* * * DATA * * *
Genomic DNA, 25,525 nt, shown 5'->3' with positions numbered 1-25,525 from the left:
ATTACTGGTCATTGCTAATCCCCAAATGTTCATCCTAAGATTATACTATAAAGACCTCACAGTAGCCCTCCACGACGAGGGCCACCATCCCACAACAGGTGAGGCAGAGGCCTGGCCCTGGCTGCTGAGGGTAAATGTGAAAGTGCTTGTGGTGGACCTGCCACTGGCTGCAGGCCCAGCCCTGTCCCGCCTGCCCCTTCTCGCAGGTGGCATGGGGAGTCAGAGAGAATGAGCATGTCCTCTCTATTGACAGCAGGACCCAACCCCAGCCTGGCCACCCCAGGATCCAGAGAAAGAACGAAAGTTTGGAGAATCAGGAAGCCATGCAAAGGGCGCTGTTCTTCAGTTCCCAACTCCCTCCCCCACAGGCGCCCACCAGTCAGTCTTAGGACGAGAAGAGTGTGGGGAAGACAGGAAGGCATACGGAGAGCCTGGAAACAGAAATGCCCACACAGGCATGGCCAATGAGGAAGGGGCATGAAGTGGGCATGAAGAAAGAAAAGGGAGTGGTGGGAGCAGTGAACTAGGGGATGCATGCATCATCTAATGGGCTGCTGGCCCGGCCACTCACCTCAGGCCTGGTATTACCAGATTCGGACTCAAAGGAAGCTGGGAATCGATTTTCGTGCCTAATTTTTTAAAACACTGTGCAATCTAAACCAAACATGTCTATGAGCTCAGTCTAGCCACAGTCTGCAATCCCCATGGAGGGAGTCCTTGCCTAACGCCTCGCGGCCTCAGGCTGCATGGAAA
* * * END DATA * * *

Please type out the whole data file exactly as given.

Genomic DNA, 25,525 nt, shown 5'->3' with positions numbered 1-25,525 from the left:
ATTACTGGTCATTGCTAATCCCCAAATGTTCATCCTAAGATTATACTATAAAGACCTCACAGTAGCCCTCCACGACGAGGGCCACCATCCCACAACAGGTGAGGCAGAGGCCTGGCCCTGGCTGCTGAGGGTAAATGTGAAAGTGCTTGTGGTGGACCTGCCACTGGCTGCAGGCCCAGCCCTGTCCCGCCTGCCCCTTCTCGCAGGTGGCATGGGGAGTCAGAGAGAATGAGCATGTCCTCTCTATTGACAGCAGGACCCAACCCCAGCCTGGCCACCCCAGGATCCAGAGAAAGAACGAAAGTTTGGAGAATCAGGAAGCCATGCAAAGGGCGCTGTTCTTCAGTTCCCAACTCCCTCCCCCACAGGCGCCCACCAGTCAGTCTTAGGACGAGAAGAGTGTGGGGAAGACAGGAAGGCATACGGAGAGCCTGGAAACAGAAATGCCCACACAGGCATGGCCAATGAGGAAGGGGCATGAAGTGGGCATGAAGAAAGAAAAGGGAGTGGTGGGAGCAGTGAACTAGGGGATGCATGCATCATCTAATGGGCTGCTGGCCCGGCCACTCACCTCAGGCCTGGTATTACCAGATTCGGACTCAAAGGAAGCTGGGAATCGATTTTCGTGCCTAATTTTTTAAAACACTGTGCAATCTAAACCAAACATGTCTATGAGCTCAGTCTAGCCACAGTCTGCAATCCCCATGGAGGGAGTCCTTGCCTAACGCCTCGCGGCCTCAGGCTGCATGGAAA